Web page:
Referring to the drawing, tha lamp has a similar design but the transparent shell is formed into a truncated cone 42 with a slightly convex circular base 40 and the apex pointing towards the lamp base. The inner layer of the base is coated with a fluorescent material 4 1. The LED core 47 which is coated in a layer of light scattering particles 45 is mounted by way of metal legs 48 at the focus of a parabolic mirror which is formed from a sandwich two pieces of smooth transparent plastic 43 and a thin film of silver 44. The metal legs 48 have a dual purpose of providing support and of conducting heat away from the LED core such that the semiconductor junctions do not overheat.

In this way UV light exiting the LED core is scattered as it travels by multiple paths, some photons head directly out of the lamp while others are reflected from the mirror whence they are collimated into a forward beam.

A final example follows:

Fig 7 Shows a tubular lamp in cross-section Fig 8 Shows a tubular lamp longitudinally. The LED core is shown in 3 dimensions but the rest is shown in cross-section.

Referring to the drawing this lamp is constructed from several concentric tubes which are help together by an endcap 36. Electrical connections are made via all or some of the pins 37. Blue surface-mount LEDs (seen faceon 31 and seen at a 30 angle 33) are attached to the surface of a tubular support structure 34; initially made from a flat piece of flexible plastic and copper and subsequently rolled up. Connections to the LEDs are made via a wiring loom (not shown). The electrical ground for each LED is made through the support structure 34. LED power requirements are controlled by the circuitry 10. A plastic translucent concentric tube of larger diameter 29 surrounds the LED core which acts as a light diffuser. The spaces 32 between are filled with air maintained at ambient pressure by small communicating holes (not shown) with the outside. The lamp shell 28 is formed from a clear plastic tube mounted concentrically, its inner surface coated with a thin layer of fluorescent powder 30.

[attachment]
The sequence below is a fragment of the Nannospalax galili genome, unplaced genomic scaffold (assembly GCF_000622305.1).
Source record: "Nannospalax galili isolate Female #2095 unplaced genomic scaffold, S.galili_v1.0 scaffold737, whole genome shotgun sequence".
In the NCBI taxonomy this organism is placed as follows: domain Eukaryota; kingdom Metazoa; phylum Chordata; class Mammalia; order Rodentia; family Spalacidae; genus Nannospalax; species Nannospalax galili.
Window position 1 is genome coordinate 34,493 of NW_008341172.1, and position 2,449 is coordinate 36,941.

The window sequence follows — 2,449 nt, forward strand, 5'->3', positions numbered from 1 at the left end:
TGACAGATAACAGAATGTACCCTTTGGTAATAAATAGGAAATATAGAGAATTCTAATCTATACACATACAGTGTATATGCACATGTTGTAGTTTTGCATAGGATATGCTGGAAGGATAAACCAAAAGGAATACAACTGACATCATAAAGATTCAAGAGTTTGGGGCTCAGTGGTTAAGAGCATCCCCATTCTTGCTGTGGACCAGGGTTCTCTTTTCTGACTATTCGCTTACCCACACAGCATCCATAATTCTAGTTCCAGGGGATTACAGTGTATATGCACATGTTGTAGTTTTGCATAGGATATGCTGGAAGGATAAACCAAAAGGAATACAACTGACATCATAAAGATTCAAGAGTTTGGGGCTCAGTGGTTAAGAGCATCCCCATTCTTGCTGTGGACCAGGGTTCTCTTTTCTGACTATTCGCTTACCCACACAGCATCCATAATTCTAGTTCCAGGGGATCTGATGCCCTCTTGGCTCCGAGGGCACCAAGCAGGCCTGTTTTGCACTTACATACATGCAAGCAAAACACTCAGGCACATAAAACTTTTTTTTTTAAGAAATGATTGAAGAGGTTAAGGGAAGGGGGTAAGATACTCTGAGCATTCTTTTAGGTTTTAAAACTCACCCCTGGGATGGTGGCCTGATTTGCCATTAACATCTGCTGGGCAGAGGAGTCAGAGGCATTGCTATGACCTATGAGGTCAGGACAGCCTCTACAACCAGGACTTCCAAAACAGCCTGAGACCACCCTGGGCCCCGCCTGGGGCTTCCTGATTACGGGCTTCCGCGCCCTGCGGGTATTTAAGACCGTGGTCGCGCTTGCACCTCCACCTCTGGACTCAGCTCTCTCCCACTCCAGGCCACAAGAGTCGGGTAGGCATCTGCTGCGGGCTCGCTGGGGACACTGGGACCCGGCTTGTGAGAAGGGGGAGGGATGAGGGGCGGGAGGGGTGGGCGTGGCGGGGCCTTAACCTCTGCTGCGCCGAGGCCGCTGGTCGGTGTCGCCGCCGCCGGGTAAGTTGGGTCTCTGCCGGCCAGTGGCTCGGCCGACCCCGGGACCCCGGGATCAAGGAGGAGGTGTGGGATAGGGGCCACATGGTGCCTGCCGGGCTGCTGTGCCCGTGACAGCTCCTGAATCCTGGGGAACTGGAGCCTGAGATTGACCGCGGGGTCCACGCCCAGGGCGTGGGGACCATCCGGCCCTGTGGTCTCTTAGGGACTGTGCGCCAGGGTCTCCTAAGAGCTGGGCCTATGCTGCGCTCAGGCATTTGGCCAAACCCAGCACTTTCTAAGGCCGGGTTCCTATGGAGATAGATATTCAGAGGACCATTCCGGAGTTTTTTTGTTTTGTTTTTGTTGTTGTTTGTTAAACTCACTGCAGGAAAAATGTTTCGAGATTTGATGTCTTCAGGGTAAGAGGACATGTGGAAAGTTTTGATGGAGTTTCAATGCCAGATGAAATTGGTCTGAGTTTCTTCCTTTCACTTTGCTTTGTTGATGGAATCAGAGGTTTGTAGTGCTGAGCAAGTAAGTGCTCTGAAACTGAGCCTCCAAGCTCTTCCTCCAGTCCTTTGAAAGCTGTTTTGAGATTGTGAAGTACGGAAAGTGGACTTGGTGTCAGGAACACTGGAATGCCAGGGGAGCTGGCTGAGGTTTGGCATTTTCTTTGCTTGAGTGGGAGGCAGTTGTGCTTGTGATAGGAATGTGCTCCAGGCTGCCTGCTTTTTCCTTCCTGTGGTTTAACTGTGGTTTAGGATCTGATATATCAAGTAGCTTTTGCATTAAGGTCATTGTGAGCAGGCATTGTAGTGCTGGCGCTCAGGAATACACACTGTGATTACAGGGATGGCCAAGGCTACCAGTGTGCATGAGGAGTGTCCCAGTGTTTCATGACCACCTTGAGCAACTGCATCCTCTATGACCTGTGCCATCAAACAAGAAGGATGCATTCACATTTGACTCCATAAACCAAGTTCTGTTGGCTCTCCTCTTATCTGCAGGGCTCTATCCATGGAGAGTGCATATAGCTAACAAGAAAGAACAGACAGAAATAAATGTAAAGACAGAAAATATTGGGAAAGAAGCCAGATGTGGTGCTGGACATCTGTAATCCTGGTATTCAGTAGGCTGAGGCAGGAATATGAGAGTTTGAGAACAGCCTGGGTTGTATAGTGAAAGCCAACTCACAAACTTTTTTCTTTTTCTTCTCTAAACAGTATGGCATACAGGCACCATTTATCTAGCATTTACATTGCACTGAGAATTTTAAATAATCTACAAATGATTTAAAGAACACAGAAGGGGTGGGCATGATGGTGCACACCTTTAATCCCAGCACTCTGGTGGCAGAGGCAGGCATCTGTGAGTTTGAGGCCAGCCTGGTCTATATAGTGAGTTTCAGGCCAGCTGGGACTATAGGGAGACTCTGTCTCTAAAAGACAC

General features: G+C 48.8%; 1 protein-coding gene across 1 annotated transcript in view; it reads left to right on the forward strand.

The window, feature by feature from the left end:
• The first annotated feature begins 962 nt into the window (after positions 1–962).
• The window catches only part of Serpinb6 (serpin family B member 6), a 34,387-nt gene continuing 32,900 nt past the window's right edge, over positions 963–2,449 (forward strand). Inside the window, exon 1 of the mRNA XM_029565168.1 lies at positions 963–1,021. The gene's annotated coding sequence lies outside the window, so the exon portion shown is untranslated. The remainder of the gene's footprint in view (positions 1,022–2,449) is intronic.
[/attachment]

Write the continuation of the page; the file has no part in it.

Light emitted from the LEDs is scattered by the tubular diffuser 29 and impinges on the fluorescent layer which convem some of the blue light to other lower frequencies to produce a white light.

Many possible variations exist to these basic designs which involve the use of different materials ceramics, metals, glass. plastic, other compounds or elements; different shapes or combinations of components; more or fewer layers of optically active materials in different arrangements; combinations of fluorescent and electroluminescent devices operating at different frequencies; various connectors, power requirements, power supplies and electrical control; varied methods of scattering, directing, focusing light including layers or particles of different refractive indices, sizes, shape, density, reflectivity, kinetic or damped elements.

Claims (70)